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This Startup Makes Drones That Drive Stakes Into the Ground

Israel-based Civdrone develops a device that turns commercially available drones into land surveying, measuring, and marking machines for construction sites

Tofi Stoler 15:3115.11.18
Israeli entrepreneurs Tom Yeshurun and Liav Muller first met while studying engineering at Technion Israel Institute of Technology. When they went on to pursue a career in construction, both Yeshurun and Muller realized that one of the most crucial aspects of the industry—on-site land surveying, measuring, and marking—remains inefficient and prone to error. Earlier this year they joined forces to solve the problem from above using autonomous drones and founded Civdrone Ltd.

 

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Construction projects require precision. In order to monitor progress and make sure everything is being done according to plan, it is vital to measure the surface of the site following and sometimes during each work day. This requires a two-person team to go out into the site and, using a highly accurate GPS system, mark predefined coordinates using numbered stakes and manually measure their height compared to sea levels.

 


 

“Work on a construction site is very dynamic and requires sometimes instant response,” Yeshurun said in a phone interview with Calcalist Tuesday.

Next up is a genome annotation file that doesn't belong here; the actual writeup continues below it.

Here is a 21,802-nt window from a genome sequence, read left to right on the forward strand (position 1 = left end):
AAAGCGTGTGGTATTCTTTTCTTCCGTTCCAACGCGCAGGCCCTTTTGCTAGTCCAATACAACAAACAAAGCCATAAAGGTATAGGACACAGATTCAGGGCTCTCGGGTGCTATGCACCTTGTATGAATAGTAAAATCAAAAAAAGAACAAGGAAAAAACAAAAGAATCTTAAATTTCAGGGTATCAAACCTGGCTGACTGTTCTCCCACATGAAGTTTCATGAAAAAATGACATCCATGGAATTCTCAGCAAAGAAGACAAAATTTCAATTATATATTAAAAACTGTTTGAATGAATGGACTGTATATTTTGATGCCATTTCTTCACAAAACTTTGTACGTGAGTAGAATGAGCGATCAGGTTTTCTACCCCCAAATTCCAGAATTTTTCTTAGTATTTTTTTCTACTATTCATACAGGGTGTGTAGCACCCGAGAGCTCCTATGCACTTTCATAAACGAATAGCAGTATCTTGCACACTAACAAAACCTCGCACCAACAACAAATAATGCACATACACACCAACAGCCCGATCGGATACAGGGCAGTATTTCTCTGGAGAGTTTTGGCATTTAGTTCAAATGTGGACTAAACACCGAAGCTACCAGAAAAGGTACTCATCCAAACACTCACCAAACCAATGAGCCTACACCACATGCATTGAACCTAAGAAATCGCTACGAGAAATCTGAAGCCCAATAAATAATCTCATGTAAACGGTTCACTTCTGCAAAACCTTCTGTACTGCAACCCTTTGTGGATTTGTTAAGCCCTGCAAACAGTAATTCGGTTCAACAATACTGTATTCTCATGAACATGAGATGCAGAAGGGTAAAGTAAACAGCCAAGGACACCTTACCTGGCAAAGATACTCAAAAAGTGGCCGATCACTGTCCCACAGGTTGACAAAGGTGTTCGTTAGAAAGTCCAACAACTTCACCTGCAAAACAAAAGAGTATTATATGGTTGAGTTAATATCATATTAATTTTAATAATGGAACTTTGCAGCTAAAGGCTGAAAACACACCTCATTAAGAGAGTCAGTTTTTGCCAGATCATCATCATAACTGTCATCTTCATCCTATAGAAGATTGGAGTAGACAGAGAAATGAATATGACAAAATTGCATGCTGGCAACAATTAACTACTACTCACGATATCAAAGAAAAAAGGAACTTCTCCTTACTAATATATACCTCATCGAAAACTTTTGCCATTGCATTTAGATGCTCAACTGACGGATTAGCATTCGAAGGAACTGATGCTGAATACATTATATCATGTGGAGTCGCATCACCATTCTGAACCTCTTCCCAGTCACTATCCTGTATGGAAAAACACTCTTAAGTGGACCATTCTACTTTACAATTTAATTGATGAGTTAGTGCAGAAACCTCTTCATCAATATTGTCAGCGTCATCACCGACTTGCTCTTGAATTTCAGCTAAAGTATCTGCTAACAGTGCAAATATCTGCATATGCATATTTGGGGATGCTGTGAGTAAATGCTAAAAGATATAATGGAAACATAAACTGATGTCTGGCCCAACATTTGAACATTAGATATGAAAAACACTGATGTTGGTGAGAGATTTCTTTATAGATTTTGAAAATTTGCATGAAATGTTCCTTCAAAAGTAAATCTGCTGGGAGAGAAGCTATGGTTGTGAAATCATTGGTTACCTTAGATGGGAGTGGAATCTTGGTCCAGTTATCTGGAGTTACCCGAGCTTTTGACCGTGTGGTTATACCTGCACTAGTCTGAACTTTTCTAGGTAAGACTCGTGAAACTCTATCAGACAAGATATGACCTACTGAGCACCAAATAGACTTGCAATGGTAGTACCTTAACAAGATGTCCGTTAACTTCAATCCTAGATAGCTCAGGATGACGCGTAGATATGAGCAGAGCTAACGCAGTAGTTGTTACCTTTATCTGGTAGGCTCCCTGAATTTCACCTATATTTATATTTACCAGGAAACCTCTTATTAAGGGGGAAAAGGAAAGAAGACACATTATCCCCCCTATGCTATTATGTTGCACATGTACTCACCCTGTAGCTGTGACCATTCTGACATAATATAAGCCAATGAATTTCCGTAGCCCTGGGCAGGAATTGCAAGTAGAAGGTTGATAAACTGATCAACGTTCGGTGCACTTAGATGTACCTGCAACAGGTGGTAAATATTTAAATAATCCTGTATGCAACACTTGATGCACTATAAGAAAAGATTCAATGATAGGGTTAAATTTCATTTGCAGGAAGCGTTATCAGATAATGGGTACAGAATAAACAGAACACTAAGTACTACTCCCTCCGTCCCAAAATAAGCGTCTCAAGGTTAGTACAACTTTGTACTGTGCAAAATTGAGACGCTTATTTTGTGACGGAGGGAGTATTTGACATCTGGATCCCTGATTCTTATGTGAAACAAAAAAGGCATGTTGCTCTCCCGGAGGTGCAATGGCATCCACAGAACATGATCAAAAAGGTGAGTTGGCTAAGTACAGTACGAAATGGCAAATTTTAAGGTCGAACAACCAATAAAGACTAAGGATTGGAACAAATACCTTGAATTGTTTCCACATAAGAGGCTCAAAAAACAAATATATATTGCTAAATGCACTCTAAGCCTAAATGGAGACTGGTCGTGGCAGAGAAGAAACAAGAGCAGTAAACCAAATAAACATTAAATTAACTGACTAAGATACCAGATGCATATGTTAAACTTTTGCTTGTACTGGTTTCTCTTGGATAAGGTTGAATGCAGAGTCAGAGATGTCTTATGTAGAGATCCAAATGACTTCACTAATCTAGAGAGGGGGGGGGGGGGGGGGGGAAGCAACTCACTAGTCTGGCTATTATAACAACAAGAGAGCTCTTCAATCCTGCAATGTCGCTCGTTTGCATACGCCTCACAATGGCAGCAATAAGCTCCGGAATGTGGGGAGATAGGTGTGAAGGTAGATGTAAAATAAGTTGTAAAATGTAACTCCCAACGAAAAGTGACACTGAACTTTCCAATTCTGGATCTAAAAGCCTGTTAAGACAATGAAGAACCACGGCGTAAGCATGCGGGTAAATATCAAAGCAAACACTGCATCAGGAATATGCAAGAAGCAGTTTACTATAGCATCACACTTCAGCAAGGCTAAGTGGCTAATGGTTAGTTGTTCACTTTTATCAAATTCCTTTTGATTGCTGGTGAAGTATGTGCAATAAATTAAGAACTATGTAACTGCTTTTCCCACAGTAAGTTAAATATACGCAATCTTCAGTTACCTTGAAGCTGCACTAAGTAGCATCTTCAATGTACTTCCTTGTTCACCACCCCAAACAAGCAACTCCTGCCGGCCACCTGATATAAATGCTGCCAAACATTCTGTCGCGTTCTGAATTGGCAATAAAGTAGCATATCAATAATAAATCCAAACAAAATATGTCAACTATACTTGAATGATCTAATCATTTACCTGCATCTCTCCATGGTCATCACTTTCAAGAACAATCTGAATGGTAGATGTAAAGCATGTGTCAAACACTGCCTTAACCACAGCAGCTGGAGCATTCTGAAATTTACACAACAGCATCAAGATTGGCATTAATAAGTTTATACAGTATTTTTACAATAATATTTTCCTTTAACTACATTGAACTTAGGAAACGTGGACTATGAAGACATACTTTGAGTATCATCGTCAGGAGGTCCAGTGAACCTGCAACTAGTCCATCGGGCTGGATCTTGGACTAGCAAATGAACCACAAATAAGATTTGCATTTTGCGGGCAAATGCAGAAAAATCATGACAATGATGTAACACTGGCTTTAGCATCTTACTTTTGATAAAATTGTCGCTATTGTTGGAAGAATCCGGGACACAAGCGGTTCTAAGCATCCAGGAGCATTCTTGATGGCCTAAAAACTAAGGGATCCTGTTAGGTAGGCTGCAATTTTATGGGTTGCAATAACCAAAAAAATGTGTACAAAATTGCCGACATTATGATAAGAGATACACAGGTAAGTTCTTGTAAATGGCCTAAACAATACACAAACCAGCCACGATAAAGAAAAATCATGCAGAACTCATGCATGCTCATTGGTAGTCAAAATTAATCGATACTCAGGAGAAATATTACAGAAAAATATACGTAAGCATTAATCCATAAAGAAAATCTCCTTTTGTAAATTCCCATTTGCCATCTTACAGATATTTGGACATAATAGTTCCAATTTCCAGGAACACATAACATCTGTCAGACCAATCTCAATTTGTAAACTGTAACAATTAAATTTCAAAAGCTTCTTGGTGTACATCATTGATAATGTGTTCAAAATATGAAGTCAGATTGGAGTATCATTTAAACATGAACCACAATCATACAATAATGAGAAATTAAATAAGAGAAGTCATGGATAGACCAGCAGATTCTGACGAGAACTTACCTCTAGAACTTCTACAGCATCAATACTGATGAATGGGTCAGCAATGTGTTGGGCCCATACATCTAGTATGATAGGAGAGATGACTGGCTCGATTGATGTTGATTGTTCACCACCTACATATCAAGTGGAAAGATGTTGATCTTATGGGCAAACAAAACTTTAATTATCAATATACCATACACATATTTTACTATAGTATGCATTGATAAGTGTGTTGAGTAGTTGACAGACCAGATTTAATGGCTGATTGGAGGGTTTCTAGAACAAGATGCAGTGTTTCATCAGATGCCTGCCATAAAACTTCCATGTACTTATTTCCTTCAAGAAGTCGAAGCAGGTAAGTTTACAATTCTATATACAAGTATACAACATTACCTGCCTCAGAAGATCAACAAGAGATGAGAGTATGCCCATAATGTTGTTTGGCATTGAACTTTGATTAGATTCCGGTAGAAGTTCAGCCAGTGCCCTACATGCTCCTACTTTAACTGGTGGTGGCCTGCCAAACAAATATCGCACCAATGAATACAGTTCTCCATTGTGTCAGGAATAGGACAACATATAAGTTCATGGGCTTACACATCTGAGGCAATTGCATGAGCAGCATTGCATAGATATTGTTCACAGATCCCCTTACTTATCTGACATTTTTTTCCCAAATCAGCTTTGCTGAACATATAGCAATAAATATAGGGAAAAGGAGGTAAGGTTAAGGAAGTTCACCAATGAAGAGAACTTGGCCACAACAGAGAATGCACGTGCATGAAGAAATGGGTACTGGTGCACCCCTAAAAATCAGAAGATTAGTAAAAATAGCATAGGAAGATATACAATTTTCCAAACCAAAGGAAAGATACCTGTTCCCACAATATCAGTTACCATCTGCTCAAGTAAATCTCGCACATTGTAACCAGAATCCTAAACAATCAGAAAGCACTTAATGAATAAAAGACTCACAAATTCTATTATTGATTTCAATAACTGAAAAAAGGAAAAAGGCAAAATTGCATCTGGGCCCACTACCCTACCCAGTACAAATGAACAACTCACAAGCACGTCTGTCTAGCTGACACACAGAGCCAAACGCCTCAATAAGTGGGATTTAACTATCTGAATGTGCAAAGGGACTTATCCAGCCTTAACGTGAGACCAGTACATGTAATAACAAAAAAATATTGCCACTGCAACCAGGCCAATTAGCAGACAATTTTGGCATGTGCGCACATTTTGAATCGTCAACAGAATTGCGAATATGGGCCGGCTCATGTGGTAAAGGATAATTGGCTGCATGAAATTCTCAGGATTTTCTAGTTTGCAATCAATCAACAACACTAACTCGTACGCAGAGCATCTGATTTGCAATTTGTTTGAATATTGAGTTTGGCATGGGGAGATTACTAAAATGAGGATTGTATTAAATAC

Civdorne develops a mountable device for commercially available drones that automates the process. Equipped with Civedrone’s device and software, a drone can both survey the land using its built-in GPS system and insert the stakes into the soil without requiring the presence of its operator on location. Each stake used by the drones can be marked with a QR code, giving the construction team exact data and instructions.

 

Civdrone co-founders Liav Muller and Tom Yeshurun (right). Photo: Civdrone Civdrone co-founders Liav Muller and Tom Yeshurun (right). Photo: Civdrone

 

Civdrone’s six-person team works out of Infralab, a Haifa-based innovation lab operated by Italian energy company Enel SpA and Israeli infrastructure and real estate group Shikun & Binui. The company raised around $450,000 to date from investors including the Israel Innovation Authority, Technion Drive, the Technion’s startup accelerator program, and Highroad Innovation Center by Israel-based engineering company PGL Transportation Engineering and Planning Ltd.
“A single drone and its operator can replace up to four teams a day,” Yeshurun said. Another advantage: drones can also work at night, and bad lighting doesn’t necessarily affect their work, he added.
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